Pediatricians. Gastroenterologists. Neurologists. Psychiatrists. Psychologists. Allergists. Dermatologists. It’s no wonder families are confused.
At one time, Sam had a provider from each of these different modalities. Each only interested in their specific area of expertise.
About a year ago, I “fired” our Psychiatrist. Last week, I “fired” our Gastroenterologist. Yesterday, we saw the Neurologists regarding Sam’s seizures. I’m ready to fire them, too. Sam has partial complex (focal) seizures. They are not controlled, meaning, we still see them. They started when he was 14 years-old. It’s quite common for kids on the autism spectrum to develop seizures around the time of puberty and for them to disappear as quickly as they appeared, once the child reaches adulthood. Because of this, I have taken a, relatively, conservative approach to managing his seizures. We made dietary changes, added in supplements, reduced his stress level, and he takes daily Onfi and Lamotrigine. When we see a change in his seizure activity, aka. two or more in a row, we introduce the rescue protocol, which for him means another medication in the same family (Benzodiazepine), Klonopin, which he then takes twice a day for three days. On the whole, this has kept him down to about two episodes a month. Do I like the medications? Hell no. I’d love to get him off them. But as much as I hate the meds, I hate the seizures more. So until I find a better way, I’ll need to make peace with these seizure meds.
We haven’t seen the actual Neurologist since our intake appointment over a year ago. Instead, we see his Medical Assistant, Sally. So Sally comes in and begins to get an update on Sam’s seizures. She doesn’t want to hear about his gastrointestinal issues, leaky gut, nutrition, compromised immune system, the mutation on his MTHFR gene that disrupts his methylation (detox) pathways, or other supplements/medications he’s taking. She remains solely focused on his seizures, what they look like, how long they last, how he behaves afterwards. I’m no doctor, but it seems to me that these things are interrelated. Couldn’t his toxic burden lower his seizure threshold triggering seizures? What about a food intolerance? How about adding L-Taurine or Vitamin K2? Never mentioned it.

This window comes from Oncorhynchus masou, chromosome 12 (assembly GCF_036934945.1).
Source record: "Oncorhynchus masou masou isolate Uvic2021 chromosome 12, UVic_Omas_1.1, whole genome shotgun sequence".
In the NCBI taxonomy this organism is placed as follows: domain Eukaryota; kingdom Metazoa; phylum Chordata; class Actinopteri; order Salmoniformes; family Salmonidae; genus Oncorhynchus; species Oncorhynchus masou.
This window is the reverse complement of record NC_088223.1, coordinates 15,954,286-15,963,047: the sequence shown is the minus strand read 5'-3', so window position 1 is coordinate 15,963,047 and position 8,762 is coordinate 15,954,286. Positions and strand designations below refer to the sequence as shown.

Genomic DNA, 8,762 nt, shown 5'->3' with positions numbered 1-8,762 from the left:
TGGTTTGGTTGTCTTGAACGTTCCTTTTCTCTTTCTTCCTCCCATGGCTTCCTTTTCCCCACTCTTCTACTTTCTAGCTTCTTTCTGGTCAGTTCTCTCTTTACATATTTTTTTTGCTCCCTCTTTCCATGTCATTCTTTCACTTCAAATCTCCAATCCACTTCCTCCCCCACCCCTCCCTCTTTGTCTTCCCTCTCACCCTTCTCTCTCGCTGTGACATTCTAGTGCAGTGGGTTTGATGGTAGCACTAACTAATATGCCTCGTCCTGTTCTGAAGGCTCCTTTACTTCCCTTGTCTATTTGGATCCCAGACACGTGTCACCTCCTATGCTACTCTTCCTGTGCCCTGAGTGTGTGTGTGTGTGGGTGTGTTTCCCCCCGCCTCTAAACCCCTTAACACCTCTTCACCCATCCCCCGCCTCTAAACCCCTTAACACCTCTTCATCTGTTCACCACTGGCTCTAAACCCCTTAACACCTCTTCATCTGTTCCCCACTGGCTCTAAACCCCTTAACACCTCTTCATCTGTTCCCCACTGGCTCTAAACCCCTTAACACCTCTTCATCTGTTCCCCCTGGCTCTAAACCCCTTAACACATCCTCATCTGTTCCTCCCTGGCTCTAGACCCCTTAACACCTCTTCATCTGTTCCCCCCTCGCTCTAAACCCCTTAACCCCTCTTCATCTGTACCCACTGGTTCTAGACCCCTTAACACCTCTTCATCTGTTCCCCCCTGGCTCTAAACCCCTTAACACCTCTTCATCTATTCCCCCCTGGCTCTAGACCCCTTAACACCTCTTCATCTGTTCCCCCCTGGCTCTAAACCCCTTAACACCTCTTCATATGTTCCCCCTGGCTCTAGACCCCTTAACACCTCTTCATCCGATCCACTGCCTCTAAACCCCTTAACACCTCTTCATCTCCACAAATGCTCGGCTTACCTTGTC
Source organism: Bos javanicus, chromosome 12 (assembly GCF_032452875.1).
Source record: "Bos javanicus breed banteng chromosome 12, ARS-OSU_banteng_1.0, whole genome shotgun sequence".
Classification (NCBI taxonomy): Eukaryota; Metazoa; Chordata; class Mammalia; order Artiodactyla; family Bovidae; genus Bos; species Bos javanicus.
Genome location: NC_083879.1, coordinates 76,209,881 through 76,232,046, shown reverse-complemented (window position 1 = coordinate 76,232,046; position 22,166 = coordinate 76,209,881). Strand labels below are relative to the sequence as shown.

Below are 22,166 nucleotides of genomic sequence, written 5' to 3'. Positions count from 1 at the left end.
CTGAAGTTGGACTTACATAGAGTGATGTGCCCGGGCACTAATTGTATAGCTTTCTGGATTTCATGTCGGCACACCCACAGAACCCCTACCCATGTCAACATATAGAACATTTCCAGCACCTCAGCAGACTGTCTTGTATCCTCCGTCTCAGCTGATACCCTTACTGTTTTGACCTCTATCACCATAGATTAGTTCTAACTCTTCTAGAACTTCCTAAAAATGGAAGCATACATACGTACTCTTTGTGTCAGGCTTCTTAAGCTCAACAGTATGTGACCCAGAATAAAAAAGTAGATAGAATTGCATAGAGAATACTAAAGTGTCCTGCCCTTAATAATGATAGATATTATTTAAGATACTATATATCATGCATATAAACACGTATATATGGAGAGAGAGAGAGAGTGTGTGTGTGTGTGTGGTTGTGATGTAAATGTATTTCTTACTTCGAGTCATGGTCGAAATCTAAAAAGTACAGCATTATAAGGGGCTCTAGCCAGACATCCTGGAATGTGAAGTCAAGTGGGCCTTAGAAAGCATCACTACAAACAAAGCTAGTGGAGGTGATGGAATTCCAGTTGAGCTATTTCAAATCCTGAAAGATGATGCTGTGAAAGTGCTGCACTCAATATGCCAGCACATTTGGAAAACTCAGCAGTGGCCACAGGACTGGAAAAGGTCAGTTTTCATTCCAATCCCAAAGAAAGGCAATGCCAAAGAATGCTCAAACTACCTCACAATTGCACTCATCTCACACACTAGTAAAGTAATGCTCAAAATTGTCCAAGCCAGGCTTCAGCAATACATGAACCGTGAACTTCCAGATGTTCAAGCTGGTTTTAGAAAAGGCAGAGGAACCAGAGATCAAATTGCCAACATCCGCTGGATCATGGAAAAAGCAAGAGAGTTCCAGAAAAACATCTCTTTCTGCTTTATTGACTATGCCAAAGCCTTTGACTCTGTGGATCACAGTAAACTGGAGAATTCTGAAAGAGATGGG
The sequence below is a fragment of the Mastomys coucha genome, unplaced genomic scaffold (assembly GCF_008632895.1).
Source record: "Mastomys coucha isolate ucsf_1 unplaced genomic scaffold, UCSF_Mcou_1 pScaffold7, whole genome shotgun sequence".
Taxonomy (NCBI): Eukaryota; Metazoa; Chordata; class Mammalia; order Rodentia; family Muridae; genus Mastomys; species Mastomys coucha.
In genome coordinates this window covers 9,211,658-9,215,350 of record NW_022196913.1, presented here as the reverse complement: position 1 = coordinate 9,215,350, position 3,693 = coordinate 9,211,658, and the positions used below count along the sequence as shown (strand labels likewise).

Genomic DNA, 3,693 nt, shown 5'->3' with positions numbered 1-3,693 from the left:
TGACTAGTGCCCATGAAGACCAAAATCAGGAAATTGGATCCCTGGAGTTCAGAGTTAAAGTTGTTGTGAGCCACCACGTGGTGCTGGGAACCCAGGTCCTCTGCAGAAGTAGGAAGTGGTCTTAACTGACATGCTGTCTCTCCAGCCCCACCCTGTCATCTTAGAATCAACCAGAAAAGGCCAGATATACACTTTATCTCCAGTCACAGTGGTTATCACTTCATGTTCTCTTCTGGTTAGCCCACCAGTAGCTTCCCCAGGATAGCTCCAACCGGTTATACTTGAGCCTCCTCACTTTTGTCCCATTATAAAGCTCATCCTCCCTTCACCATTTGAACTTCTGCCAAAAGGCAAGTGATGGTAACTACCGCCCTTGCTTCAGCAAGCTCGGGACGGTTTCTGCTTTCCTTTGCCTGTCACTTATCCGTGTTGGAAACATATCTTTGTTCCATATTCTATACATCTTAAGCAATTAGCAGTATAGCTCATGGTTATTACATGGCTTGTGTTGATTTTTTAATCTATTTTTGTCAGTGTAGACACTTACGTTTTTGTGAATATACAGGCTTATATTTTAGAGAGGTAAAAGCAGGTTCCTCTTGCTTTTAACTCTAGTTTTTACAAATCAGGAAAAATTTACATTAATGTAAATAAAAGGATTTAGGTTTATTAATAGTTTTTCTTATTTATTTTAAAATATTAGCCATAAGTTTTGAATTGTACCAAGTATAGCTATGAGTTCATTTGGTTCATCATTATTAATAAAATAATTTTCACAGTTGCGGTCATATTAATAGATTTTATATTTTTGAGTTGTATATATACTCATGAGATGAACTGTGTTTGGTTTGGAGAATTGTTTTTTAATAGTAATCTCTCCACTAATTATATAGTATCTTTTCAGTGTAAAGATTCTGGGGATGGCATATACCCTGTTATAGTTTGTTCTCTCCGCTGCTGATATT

She mentioned another EEG. No thank you. We’ve endured several inconclusive EEGs. You don’t need an EEG, I’m telling you exactly what they look like, how long they last, and how his recovery period is after the seizure. And I did it without sedation, sleep-deprivation, or additional stress. You’re welcome.
She mentioned bringing in another “specialist” on the team who can talk about alternative treatments, including switching medications, Vagus nerve stimulation, and surgery. She skims over the possibility of a diet change as being too difficult. She never mentions medicinal marijuana or Charlotte’s Web, which are hot topics in the seizure world right now. These natural herbs have been known to stop debilitating seizures in kids, and several states are currently lobbying to make them legal. But don’t mention this. Focus on surgery instead. Why?
Two things are wrong with having these “specialists” on your autism team. First of all, they only look at the area they specialize in, not the whole child. Second, their first treatment choice seems to always be medication (or surgery). Am I grateful to the GI team who addressed Sam’s mega-colon and impaction and got him cleaned out a couple of months ago? Absolutely! Do I think their long-term treatment plan of Miralax and X-Lax is satisfactory? Absolutely not.